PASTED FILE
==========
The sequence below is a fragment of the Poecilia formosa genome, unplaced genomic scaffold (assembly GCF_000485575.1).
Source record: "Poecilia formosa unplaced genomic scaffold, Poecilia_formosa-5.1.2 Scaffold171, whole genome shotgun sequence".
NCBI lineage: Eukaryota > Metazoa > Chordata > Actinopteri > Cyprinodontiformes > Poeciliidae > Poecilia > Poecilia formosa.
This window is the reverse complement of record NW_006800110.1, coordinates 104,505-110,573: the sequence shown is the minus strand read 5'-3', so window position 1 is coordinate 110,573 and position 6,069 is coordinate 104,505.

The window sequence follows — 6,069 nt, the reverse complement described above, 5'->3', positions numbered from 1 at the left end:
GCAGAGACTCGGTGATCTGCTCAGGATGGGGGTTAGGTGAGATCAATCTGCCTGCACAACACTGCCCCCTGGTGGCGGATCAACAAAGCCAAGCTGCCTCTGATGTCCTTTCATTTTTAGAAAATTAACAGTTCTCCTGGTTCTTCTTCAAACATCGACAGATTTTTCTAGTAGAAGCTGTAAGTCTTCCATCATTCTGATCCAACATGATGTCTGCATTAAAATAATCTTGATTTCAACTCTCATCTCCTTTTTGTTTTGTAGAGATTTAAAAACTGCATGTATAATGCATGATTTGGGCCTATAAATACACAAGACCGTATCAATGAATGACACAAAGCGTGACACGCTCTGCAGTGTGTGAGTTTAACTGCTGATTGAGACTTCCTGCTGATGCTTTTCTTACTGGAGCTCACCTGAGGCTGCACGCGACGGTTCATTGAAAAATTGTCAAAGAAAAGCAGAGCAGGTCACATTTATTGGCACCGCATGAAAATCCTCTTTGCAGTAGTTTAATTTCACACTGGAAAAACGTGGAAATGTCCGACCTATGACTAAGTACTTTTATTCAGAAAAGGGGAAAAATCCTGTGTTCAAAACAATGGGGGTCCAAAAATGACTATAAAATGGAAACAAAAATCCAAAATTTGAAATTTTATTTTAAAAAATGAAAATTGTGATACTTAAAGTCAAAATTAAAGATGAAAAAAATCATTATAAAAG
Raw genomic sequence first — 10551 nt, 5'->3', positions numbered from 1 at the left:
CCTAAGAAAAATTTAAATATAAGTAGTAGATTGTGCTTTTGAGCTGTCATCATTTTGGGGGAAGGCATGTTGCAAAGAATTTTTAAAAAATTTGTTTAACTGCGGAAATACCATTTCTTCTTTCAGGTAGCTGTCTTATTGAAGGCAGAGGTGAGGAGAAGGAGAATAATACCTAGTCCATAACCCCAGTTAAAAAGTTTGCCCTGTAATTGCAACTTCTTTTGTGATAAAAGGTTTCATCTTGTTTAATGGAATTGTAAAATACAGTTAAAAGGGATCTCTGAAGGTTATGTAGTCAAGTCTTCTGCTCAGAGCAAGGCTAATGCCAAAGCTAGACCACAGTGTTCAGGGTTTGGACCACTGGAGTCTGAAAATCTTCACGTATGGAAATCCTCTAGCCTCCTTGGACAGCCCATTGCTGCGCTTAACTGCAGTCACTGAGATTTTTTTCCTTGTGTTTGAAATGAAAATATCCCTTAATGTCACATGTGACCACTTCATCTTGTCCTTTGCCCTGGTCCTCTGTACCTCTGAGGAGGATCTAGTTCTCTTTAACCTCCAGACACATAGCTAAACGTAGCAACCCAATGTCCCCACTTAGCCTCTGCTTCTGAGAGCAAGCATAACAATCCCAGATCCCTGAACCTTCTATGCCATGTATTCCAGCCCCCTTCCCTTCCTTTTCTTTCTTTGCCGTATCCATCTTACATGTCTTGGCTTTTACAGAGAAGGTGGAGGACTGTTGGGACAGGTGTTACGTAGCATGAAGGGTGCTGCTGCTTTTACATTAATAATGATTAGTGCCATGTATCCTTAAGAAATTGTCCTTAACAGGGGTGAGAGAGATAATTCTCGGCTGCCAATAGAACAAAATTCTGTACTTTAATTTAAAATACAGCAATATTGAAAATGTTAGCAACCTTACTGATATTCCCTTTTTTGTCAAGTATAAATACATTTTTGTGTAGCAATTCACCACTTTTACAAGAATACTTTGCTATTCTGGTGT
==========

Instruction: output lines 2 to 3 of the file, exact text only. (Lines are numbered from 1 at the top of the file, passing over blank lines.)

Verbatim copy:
Source record: "Poecilia formosa unplaced genomic scaffold, Poecilia_formosa-5.1.2 Scaffold171, whole genome shotgun sequence".
NCBI lineage: Eukaryota > Metazoa > Chordata > Actinopteri > Cyprinodontiformes > Poeciliidae > Poecilia > Poecilia formosa.